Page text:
How Firm are the Foundations? Public Attitudes to the Union in 2007

Edited by T.M. Devine

in Scotland and the Union 1707-2007

Published by Edinburgh University Press

Published in print May 2008 | ISBN: 9780748635412
Published online September 2012 | e-ISBN: 9780748672202 | DOI:
How Firm are the Foundations? Public Attitudes to the Union in 2007

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This chapter addresses whether the Scottish National Party (SNP)'s ‘victory’ in May 2007 does show that the introduction of devolution has served to undermine public support for the Anglo-Scottish Union in Scotland. It also evaluates the trends in national identity. It then looks at Scots' constitutional preferences and how they might have been influenced by devolution. Devolution is more probably to be regarded as having had a favourable rather than an unfavourable impact on a number of measures. There is significant public support for changing the way in which the devolved institutions are financed. The SNP may be devoted to making Scotland independent, but its election to office does not appear to have signified growing public discontent with the Union. The SNP has always outscored other parties in Scotland when people are asked how closely the various parties look after the interests of people in Scotland.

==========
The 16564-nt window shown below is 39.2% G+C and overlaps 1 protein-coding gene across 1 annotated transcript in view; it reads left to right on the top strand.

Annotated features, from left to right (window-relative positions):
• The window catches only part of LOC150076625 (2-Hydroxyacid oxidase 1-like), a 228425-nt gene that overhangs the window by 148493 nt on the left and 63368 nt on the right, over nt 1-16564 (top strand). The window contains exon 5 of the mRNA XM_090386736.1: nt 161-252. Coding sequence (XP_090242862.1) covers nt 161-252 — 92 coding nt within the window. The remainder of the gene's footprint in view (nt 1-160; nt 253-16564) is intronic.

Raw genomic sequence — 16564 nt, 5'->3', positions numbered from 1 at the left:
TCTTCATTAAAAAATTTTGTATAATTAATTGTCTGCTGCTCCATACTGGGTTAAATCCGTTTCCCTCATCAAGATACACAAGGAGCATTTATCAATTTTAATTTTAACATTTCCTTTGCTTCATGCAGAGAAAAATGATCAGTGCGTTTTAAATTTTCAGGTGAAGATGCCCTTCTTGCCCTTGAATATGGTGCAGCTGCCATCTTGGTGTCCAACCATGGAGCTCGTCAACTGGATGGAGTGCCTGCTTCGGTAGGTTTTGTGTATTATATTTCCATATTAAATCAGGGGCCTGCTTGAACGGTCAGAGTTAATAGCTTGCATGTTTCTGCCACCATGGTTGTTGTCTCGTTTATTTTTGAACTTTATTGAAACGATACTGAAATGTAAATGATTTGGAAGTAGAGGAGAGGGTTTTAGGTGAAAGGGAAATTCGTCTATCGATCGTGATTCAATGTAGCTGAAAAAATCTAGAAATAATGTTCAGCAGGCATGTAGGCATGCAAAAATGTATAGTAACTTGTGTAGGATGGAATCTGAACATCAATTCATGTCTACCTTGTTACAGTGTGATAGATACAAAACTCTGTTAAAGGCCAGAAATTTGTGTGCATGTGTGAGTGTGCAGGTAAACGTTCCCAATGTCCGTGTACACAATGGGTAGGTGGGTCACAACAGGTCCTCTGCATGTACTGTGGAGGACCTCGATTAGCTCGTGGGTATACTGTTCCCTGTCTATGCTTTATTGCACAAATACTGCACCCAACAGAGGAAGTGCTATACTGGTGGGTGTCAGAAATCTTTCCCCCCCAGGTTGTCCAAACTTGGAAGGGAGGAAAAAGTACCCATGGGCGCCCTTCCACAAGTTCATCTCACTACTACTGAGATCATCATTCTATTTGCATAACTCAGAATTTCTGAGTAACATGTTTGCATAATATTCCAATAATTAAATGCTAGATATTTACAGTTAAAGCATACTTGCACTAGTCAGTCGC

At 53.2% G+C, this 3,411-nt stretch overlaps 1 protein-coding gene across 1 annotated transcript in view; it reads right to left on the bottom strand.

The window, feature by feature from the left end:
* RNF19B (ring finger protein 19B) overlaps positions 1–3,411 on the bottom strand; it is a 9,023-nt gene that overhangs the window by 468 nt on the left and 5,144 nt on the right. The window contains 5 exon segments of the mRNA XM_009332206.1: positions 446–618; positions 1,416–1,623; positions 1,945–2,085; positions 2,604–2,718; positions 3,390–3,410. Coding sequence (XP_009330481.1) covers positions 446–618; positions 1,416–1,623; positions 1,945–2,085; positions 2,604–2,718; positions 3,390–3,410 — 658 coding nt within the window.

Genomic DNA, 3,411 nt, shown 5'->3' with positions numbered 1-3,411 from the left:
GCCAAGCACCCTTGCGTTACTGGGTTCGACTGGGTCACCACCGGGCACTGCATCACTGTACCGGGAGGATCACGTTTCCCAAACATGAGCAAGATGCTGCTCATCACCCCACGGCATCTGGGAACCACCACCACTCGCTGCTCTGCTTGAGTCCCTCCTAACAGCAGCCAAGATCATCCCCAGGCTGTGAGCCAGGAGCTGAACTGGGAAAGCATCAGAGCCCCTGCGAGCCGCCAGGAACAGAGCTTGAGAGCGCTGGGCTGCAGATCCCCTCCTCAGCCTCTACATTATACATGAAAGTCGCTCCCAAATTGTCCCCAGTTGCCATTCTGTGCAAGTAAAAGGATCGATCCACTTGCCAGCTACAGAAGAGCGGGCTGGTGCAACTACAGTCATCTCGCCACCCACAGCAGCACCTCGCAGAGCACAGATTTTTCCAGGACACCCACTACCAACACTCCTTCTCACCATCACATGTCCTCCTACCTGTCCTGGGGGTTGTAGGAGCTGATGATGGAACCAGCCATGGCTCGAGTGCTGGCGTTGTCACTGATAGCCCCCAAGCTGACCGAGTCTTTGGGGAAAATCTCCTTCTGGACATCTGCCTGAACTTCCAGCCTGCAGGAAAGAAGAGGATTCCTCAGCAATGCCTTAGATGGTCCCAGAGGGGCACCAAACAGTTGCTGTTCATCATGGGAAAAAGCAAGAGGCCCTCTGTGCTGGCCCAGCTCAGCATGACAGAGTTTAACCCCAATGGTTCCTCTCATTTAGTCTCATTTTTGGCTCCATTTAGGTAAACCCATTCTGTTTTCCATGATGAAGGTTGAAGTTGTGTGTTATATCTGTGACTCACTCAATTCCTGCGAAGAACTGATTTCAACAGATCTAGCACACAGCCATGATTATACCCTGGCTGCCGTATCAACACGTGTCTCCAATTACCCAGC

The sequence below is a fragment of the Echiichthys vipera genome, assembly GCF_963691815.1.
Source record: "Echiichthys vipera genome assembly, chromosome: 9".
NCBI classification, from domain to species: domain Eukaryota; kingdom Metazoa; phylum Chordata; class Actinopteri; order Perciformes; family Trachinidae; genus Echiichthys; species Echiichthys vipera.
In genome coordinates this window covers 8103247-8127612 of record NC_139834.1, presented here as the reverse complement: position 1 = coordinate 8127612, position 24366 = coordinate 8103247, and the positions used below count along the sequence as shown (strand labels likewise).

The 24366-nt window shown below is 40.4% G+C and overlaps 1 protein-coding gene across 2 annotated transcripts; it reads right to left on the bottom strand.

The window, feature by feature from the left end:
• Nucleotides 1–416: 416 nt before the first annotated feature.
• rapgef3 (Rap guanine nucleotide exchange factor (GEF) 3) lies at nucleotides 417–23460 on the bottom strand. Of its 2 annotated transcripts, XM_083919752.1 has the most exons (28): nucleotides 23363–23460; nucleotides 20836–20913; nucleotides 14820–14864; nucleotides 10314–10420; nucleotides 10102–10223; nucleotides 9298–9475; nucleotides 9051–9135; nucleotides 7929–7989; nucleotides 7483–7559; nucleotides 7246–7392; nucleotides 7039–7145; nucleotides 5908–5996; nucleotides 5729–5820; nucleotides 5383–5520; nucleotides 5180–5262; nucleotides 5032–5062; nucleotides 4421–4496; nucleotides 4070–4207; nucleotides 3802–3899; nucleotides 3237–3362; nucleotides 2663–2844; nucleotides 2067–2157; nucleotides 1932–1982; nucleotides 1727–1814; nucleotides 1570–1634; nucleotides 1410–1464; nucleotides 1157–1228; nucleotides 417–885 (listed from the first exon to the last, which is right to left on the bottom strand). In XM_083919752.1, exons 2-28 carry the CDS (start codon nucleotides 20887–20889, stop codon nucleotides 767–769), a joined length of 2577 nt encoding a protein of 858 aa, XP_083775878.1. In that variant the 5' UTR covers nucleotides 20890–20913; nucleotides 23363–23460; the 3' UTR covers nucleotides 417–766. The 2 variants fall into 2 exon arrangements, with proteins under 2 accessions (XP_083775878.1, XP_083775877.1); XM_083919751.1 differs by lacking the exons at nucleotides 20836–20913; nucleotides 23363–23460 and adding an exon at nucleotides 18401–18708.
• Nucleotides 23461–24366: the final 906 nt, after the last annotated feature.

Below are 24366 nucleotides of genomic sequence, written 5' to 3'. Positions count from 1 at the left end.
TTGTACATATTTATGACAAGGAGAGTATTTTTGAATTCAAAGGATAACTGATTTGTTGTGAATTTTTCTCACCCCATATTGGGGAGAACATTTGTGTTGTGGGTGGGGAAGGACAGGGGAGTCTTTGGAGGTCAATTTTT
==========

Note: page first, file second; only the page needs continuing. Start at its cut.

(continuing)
Keywords: Scottish National Party; Anglo-Scottish Union; Scotland; national identity; devolution; constitutional preferences; election

Chapter.  6199 words. 

Subjects: Modern History (1700 to 1945)

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